Madge Dresser is a senior research fellow at the University of the West of England, Honorary Professor in Historical Studies at the University of Bristol and a graduate of University of California, Los Angeles, London School of Economics and the University of Bristol. She has published and broadcast widely on the themes of slavery and its legacy in Britain and much of her work uses Bristol as a base from which to explore the global themes of race, ethnicity and gender. Her publications include Black and White on the Buses: the Campaign Against the Colour Bar in Bristol in 1963 (1987, 2007, 2016), Slavery Obscured: the Social History of the Slave Trade in Bristol (2001, 2007, 2016), Ethnic Minorities and the City: Bristol 1000-2000 (with Peter Fleming) (2017), Slavery and the British Country House (co-edited with Andrew Hann) (2013) and Women and the City: Bristol 1373-2000 (2016). As a public historian she has participated in national and local debates and broadcasts on the memorialisation of slavery including in the RIBA Journal and on Open Democracy. Currently she is Bristol coordinator for Journey to Justice, a human rights charity of which she is a trustee.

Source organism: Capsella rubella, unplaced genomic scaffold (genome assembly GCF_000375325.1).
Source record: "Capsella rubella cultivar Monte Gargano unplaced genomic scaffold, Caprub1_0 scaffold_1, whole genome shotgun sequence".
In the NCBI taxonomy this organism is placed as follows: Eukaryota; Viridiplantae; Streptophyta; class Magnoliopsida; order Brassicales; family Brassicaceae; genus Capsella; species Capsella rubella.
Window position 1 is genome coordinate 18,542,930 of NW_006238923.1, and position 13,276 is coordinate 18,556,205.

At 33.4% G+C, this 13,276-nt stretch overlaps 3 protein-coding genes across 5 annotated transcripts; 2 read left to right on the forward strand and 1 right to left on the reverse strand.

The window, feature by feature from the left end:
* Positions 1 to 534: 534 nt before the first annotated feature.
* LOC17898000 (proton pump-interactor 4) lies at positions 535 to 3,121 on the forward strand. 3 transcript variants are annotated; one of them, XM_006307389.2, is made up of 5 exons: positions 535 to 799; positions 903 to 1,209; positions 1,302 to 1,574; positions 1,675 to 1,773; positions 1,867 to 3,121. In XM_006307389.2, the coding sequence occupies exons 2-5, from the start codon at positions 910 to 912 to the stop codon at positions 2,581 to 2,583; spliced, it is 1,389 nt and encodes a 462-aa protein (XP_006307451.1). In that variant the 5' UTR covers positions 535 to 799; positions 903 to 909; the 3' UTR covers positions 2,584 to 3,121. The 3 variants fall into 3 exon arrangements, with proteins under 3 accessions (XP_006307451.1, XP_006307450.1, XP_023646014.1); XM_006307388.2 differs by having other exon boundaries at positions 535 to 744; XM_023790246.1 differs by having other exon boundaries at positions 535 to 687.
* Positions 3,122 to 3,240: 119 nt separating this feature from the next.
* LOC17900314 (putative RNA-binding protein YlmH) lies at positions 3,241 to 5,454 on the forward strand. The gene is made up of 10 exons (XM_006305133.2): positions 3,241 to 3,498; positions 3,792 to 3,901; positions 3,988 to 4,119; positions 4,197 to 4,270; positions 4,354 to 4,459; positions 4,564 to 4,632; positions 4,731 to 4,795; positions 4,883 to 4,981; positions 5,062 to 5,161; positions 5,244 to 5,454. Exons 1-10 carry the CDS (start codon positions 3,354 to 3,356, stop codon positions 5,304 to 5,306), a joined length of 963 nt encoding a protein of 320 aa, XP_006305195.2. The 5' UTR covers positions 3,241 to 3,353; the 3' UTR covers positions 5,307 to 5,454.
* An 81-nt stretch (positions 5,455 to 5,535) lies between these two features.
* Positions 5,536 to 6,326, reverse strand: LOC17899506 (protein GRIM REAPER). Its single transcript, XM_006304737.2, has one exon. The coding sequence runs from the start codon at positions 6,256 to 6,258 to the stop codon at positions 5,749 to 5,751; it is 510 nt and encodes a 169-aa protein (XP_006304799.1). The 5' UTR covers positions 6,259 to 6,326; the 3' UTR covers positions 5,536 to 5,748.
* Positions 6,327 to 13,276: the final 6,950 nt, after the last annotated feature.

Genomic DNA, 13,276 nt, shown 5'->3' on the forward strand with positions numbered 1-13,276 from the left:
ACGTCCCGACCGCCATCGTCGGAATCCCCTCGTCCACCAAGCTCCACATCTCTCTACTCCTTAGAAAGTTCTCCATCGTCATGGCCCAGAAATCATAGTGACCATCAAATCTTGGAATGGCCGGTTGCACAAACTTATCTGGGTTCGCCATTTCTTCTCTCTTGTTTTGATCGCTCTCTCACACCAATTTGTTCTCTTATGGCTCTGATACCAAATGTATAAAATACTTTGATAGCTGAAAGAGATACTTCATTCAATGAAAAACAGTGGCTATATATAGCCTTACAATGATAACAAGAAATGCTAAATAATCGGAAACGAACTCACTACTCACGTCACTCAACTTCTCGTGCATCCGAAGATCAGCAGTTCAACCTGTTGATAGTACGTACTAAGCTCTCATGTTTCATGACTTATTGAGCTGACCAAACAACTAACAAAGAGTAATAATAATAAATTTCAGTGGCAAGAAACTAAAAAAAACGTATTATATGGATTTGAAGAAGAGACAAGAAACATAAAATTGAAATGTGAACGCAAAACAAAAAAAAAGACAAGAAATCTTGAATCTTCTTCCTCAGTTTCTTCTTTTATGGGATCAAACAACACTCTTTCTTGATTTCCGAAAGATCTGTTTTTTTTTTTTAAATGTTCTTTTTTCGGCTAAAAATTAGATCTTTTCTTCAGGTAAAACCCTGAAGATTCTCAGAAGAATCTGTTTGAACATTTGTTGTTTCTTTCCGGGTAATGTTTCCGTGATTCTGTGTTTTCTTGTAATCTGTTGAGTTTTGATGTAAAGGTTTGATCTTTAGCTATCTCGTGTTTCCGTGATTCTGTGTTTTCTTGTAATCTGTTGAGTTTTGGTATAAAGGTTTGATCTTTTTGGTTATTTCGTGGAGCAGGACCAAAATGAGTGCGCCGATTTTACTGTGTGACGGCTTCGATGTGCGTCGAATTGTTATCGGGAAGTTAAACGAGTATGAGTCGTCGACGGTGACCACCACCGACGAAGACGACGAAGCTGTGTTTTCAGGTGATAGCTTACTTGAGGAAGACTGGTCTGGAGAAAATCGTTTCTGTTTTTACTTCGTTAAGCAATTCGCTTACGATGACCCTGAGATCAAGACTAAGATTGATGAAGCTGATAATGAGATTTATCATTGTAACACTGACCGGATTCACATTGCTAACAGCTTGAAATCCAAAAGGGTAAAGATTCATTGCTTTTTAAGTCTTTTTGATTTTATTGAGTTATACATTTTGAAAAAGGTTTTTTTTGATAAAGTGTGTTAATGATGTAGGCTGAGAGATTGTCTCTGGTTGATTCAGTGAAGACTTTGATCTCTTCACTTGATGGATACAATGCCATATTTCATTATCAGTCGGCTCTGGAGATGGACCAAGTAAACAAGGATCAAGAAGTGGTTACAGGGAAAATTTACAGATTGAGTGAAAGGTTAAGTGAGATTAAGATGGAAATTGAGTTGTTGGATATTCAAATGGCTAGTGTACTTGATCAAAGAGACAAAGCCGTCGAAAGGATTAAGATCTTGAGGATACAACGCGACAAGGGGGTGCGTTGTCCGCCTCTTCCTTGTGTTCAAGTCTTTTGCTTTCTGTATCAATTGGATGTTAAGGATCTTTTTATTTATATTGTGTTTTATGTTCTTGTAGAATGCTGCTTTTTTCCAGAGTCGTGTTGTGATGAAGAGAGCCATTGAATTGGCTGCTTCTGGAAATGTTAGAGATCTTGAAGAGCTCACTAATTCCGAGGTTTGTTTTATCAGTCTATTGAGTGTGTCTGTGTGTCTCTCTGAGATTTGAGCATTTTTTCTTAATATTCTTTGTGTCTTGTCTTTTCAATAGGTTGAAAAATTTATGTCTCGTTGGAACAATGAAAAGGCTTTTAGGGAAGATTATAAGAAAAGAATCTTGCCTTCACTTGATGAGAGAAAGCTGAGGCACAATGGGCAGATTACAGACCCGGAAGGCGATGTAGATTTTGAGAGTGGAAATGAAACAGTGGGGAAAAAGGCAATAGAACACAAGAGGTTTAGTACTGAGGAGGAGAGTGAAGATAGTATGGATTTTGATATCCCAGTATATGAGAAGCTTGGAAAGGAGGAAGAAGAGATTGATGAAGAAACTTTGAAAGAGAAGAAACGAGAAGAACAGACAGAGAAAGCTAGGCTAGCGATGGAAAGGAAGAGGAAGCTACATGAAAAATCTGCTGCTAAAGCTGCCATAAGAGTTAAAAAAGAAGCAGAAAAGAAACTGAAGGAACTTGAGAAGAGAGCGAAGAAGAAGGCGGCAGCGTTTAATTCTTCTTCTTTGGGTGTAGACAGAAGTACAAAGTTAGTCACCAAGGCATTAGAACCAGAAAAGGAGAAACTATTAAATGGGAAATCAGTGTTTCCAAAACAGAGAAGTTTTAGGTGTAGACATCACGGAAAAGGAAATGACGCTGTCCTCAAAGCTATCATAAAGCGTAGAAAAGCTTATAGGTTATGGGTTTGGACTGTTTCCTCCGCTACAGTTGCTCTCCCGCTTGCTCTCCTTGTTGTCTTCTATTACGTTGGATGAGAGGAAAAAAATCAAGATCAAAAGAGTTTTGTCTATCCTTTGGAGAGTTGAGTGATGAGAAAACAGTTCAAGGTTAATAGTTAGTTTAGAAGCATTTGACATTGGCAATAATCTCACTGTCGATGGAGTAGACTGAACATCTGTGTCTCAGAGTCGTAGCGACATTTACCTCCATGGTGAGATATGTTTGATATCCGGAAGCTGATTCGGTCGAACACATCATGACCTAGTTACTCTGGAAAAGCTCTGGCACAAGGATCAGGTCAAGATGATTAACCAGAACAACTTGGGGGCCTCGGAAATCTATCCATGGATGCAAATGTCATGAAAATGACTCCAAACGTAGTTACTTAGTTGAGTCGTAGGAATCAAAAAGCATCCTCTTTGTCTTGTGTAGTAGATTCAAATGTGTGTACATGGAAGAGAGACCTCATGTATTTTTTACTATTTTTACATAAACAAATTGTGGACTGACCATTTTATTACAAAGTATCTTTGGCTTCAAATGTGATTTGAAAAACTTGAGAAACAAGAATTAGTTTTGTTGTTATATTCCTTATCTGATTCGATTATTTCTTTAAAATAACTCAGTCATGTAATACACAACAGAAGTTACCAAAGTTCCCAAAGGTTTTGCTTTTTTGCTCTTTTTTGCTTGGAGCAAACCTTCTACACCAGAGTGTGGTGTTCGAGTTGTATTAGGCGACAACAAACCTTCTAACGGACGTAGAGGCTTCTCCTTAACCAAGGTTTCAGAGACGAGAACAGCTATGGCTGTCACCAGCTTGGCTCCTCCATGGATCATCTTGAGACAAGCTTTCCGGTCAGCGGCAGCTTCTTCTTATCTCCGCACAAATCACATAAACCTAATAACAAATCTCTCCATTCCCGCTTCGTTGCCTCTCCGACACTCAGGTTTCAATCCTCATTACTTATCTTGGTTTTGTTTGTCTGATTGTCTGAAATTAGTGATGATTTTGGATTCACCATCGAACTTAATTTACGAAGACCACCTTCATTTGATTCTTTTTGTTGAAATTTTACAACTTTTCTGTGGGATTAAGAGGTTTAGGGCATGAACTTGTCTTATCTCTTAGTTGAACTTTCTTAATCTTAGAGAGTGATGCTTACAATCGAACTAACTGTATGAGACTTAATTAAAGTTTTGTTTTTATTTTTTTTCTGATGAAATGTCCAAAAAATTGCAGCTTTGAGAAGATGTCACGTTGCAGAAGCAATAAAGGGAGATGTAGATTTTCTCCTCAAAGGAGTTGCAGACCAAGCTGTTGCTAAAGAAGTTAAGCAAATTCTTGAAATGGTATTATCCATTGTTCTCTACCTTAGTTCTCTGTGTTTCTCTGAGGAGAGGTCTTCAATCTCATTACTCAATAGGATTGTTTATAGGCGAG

Events featuring this speaker
The Bristol slavery trail was first devised in 1999. Madge Dresser leads a walk looking at new findings, debunking some myths, and considering current controversies arising from the city’s slaving past and how it should be remembered.
The Addison Act of 1919 introduced the modern council estate. How has council housing changed since then? What can we learn from this?